How to Unleash Innovation Hidden in Your Enterprise
Toyota is a heavyweight. Not only is it the world’s largest automaker, but it’s also a master at innovation on the factory floor to continuously improve its operational efficiency.
Consider the concept of “Genchi Genbutsu,” a cornerstone of the Toyota Production System. Japanese for “actual place, actual thing” (and sometimes translated as “go and see for yourself”), Genchi Genbutsu bucks the traditional top-down operational hierarchy. It calls for leaders to descend from their ivory towers to the production floor, where they can truly understand issues, dig into root causes and discuss solutions.
This isn’t the tired “manage by walking around” approach. Genchi Genbutsu requires real engagement. Its goal isn’t to help leaders get their 10,000 daily steps; it’s to help them discover insights where insights live.
Few western CEOs exhibit the level of humility Genchi Genbutsu requires. Elon Musk, though he might not know it, is perhaps its most visible American practitioner today. When Tesla learned there were far too many injuries at its plant in Fremont, California, Musk put on his walking shoes. In a heartfelt email to employees, he pledged to personally investigate every employee injury and vowed to perform the very tasks that might cause those injuries.
But Musk’s manifesto isn’t just for executives whose employees might be hurt in the line of duty. Its kernels of learning and listening have broad implications for innovation.
Creativity Requires Diversity
To many executives, involving rank-and-file workers in business strategy is a strange concept. Isn’t business strategy better left to those trained in it? Can’t the VP of operations provide all the insights a regular employee could — and then some?
The reality, however, is that strategic planners tend to be a homogenous bunch, and organizational creativity thrives on diversity. Three-quarters of a strategy team might be ex-consultant MBAs or members of the executive suite. Sure, their ideas might look great in 2×2 or 9-box matrices, but they’re all several degrees of separation from the factory floor.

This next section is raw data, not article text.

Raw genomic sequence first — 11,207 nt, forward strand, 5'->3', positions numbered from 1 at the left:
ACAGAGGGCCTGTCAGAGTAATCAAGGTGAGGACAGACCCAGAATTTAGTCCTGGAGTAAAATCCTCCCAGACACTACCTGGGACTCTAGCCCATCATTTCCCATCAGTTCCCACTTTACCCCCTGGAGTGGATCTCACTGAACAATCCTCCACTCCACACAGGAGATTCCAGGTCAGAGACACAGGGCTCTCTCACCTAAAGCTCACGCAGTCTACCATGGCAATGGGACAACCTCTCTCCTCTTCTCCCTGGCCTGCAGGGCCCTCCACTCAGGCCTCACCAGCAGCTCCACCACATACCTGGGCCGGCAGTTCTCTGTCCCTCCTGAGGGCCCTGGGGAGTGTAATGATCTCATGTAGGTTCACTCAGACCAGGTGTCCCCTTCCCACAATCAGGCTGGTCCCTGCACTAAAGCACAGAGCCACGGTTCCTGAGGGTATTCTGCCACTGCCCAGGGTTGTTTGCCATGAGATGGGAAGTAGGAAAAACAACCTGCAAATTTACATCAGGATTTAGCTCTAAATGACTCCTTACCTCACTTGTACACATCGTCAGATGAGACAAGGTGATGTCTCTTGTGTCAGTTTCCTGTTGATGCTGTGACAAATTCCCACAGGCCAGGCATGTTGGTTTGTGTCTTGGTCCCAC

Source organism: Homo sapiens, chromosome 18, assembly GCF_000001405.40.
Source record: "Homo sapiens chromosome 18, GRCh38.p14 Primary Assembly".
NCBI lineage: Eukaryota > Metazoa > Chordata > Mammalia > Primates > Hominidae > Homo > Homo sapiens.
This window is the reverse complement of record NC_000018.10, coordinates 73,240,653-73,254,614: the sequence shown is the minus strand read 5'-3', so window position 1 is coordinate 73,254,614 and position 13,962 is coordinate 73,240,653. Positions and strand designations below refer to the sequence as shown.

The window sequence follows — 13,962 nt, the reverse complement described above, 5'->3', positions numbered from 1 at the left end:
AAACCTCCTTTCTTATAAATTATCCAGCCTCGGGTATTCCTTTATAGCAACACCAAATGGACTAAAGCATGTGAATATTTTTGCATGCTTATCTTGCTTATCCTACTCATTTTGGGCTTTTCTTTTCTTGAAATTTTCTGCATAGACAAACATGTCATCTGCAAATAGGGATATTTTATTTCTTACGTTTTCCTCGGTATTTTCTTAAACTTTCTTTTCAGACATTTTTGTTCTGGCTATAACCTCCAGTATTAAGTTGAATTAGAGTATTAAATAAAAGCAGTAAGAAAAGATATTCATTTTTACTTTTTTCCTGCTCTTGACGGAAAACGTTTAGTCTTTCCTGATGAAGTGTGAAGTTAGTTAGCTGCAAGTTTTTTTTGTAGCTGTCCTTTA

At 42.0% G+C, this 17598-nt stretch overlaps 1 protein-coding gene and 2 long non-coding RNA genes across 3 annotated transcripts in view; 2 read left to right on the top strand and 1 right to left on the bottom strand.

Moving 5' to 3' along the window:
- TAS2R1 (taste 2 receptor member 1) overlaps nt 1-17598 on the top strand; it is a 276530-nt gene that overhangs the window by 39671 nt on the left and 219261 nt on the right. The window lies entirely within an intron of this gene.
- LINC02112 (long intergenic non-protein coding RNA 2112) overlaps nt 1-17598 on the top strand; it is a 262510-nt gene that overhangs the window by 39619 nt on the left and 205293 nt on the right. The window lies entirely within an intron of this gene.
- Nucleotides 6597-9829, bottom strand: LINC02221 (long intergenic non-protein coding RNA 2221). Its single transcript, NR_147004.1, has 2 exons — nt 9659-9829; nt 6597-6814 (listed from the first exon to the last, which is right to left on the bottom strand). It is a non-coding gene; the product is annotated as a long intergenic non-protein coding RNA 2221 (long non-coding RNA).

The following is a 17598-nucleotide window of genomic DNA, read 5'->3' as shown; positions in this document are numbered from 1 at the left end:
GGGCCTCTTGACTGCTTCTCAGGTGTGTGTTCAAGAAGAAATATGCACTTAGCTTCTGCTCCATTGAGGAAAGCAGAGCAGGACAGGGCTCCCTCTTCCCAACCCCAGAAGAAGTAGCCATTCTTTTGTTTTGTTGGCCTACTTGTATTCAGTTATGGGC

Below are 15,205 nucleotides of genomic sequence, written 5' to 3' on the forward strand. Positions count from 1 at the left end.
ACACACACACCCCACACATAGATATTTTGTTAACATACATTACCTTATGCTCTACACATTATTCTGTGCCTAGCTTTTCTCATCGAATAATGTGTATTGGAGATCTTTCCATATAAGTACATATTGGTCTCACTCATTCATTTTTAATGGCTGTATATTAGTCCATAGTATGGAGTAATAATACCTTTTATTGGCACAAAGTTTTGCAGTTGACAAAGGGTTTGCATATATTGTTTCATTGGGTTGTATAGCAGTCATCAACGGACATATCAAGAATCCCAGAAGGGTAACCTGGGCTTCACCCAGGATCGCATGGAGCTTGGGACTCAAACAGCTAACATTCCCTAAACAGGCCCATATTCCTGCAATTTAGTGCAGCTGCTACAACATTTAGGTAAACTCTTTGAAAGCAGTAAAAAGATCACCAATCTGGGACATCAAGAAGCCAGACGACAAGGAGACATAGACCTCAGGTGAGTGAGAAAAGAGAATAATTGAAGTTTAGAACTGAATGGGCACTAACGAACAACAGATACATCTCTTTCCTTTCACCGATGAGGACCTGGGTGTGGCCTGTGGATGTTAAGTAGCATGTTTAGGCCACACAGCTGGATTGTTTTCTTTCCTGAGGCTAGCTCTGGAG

Innovation happens when those executive-level ideas collide with equally valuable ones from everyday workers. Without the 30,000-foot view, ideas might work in practice without benefiting the broader company; without the ground-level one, ideas that sound great in the boardroom might hamstring production.
What, exactly, do “lower level” employees bring to the discussion that senior managers cannot?
Customer Feedback and Efficient Solutions
Beyond the beginner’s mindset they’re likely to bring to the table, they possess insight into two critical areas: customer feedback and efficient solutions. Customer service representatives, for example, hear story after story from customers. Those in sales, particularly retail sales, know which products sell well before the quarterly sales report is released.
Rank-and-file employees also understand how executives’ plans are accomplished. Picture businesspeople planning a product feature to head off a competitor. They start from scratch, estimating that it’ll take four engineers and a project manager three months to complete. And they might be right. But had they invited a software engineer into their original discussion, she might have pointed out that she read on Hacker News about a startup that offers an API she could use to implement a version of the new feature in just a week.